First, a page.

G maj7 (GBDF#) is a stable chord and can be used as a tonic or subdominant. (In classical music it is very seldom as tonic, but as IV7 in the key of D it is quite usual).
G7 (GBDF) has a tension for resolving to C (CEGC) - (because of the tritone F-B) and has a dominant function, this means it is functional quite different from G maj7.
This theory ...
G7 is shorthand for G dominant 7 chord.
GM7 would be for your G major 7.
Gm7 for G minor 7.
Most chord labels are shorter if the chord is more widely used.
There's only a general preference for major.
You can see most here on my site: https://pianocheetah.app/practice/chords.html
(if a mod wants to copy that directly onto stackexchange, I'm cool with that)
There is a naming convention for chords.
G = G major, or X = X major where X = any note, the triad is (1, 3, 5)
G- = G minor, or X- = X minor for any note X, triad = (1, b3, 5)
When it comes to 7ths just a '7' indicates a dominant 7th chord and that has a flat 7th.
G7 = G dominant 7th = (1, 3, 5, b7) = (G, B, D, F), this is the V ("five") chord in ...
The difference is the kind of 7 you use. A "regular" G7 (also called a "dominant seventh" chord) is a G-major chord with the minor seventh added, so it's G B D F. A "Gmaj7" or "GM7" is a G-major chord with the major seventh added, so it's G B D F#.
(For the sake of completeness, Gm7, or "G minor seventh", is ...
Both have the basic G major triad as a base. G, B and D.
Since G7 (G dominant seventh) is the most commonly used 7th chord, it is called by its friends simply G7. It's diatonic in key C major, and has the addition of F♮.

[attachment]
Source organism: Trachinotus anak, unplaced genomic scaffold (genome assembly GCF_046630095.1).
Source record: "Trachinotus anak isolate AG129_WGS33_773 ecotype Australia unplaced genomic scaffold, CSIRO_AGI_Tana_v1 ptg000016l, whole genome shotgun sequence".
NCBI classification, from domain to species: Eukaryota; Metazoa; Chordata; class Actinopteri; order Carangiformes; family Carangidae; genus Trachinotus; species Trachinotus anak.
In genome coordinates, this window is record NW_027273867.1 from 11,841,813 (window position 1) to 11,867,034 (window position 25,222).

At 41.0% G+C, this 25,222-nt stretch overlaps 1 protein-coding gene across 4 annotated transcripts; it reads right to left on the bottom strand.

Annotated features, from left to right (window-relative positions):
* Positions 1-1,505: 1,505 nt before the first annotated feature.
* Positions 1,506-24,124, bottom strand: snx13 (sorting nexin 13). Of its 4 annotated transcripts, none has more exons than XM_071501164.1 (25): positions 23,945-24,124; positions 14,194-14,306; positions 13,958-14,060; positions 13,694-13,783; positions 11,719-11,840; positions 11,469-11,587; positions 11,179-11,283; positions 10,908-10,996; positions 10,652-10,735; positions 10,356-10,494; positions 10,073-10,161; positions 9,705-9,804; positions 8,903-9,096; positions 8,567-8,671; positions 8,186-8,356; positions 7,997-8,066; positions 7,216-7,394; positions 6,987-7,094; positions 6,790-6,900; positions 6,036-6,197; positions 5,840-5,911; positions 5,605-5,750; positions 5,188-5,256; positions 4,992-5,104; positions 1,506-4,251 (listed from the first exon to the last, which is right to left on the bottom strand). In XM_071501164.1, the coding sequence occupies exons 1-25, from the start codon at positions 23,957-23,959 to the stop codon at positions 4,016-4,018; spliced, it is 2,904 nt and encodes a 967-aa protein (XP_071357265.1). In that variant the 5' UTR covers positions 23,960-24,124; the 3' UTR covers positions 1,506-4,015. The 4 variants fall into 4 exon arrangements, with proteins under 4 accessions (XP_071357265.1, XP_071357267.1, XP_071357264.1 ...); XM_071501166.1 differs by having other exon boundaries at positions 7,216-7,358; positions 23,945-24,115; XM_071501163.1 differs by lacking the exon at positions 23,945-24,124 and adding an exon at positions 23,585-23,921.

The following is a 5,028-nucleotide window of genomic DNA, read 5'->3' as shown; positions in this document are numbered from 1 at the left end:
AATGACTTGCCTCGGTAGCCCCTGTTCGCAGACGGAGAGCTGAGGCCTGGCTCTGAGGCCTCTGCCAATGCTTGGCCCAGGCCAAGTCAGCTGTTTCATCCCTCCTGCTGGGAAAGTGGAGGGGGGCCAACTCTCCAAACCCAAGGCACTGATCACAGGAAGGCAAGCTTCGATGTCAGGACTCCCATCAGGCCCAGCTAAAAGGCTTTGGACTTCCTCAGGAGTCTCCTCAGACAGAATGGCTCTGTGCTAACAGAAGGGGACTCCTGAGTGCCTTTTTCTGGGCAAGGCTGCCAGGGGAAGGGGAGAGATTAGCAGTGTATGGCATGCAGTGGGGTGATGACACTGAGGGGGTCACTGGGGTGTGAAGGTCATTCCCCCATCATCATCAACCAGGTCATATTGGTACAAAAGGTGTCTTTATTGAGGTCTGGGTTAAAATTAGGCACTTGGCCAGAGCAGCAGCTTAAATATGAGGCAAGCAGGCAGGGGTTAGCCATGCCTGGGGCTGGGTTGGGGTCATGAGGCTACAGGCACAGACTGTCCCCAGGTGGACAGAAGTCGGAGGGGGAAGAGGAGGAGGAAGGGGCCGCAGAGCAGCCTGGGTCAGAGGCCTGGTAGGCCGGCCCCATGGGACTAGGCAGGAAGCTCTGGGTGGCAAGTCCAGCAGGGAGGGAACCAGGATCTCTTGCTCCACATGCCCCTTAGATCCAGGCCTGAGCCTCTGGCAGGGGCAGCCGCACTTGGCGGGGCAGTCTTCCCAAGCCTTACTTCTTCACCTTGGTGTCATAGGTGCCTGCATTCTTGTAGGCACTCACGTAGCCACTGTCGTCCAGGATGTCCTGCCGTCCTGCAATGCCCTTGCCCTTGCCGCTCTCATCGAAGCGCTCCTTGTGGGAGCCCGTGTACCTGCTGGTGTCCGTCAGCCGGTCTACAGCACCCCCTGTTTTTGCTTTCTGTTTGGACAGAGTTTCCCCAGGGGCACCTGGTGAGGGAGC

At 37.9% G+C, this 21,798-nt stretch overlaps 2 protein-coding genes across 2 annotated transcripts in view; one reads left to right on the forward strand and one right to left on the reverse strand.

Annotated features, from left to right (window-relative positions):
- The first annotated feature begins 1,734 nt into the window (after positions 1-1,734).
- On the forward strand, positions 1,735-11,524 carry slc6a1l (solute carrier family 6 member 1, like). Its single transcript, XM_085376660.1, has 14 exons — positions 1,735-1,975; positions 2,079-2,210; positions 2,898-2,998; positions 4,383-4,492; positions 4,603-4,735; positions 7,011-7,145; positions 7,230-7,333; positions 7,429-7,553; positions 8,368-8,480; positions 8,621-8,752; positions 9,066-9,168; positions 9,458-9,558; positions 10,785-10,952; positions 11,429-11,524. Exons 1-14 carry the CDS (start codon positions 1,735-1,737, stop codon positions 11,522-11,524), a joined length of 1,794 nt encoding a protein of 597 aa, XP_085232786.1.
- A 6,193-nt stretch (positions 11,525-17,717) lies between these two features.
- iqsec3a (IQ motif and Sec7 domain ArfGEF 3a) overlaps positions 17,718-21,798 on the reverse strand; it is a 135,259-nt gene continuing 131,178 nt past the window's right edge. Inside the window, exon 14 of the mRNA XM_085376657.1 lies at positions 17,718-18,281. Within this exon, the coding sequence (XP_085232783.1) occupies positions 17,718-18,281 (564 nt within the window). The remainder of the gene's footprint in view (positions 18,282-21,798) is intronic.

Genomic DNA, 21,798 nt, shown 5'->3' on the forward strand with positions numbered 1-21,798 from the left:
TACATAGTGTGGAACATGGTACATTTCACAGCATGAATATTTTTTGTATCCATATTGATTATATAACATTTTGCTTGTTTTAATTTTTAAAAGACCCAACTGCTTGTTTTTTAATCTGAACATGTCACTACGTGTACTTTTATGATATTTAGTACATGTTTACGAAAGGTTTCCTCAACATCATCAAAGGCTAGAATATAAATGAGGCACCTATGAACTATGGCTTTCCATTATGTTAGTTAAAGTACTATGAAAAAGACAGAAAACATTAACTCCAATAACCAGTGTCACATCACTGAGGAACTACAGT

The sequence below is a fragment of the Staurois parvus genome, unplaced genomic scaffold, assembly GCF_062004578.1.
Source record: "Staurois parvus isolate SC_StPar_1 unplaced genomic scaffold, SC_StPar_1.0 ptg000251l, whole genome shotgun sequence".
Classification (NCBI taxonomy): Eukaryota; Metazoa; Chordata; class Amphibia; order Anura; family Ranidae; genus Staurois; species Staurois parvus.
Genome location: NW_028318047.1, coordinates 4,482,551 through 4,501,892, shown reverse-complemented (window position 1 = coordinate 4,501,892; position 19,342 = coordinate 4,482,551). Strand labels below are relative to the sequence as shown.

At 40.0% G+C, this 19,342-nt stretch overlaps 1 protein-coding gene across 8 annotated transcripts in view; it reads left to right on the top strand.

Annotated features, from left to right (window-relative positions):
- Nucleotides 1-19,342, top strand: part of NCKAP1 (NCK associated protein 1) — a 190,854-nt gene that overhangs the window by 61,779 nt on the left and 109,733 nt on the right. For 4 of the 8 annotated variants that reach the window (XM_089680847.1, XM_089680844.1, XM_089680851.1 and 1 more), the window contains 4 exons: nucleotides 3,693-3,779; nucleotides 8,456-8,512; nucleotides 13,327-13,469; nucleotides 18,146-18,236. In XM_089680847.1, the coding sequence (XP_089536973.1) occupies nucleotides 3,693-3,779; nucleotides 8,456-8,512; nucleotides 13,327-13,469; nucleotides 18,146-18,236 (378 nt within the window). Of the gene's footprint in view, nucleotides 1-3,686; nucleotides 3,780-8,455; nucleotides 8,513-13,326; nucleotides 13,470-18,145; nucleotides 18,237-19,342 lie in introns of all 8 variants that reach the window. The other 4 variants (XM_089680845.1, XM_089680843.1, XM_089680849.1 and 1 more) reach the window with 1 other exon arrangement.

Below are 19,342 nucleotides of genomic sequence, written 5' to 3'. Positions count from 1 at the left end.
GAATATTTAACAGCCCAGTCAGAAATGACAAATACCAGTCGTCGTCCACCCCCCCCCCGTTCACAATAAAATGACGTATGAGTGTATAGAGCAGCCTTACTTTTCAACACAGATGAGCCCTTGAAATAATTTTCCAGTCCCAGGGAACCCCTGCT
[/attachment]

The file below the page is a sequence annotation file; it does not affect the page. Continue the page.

GM7 (G major seventh) has the addition of F♯ instead of F - the major seventh note in key G major. Thus it's a G major triad with the major ...
As other people have said - it depends on what you're playing. You're also very new to the instrument, so it's no big deal at the moment.
However if you're playing a D or Dm chord then you very much do need to use your thumb on the D, otherwise you fundamentally can't get the notes you need to make a chord. If you're fingerpicking, you cannot move across ...
For expressiveness, whatever gets you the tone you want.
However picking at 45 degrees has some definite disadvantages mechanically.
Lower volume. If you're not plucking the string cleanly, it's not going to be as loud.
Possible string noise as your finger skids along the string slightly.
With your finger more "side-on" instead of "flat-on&...
Someone mentioned Mark Knopfler in a comment. He uses mainly thumb and first finger with occasional second finger. In one extremely fast pattern in Sultans of Swing he uses his thumb on the 1st string!
Here's Mark Knopfler himself playing this. There is a closeup of his right hand alternating between 1st and second string with his thumb. Sultans of Swing
Both, and everything in between. Each person will develop their own angle, and will vary that depending what sound they want. And again, depending on whether it's fingers or fingernails (and the way they're shaped).
The 90 degree will give most force, so loudest, and clearest, but sometimes the tone and volume need to change, so more of an angled brushing ...
Both shapes are known to be one of the most versatile and common shapes. So, yes, generally speaking, it is not wrong to say there is no difference.
However, this is a subject that affects acoustics and ease of use of the guitar directly. In these kind of parameters, just by looking to specs, it is really hard to say if it will feel okay or not. Probably, ...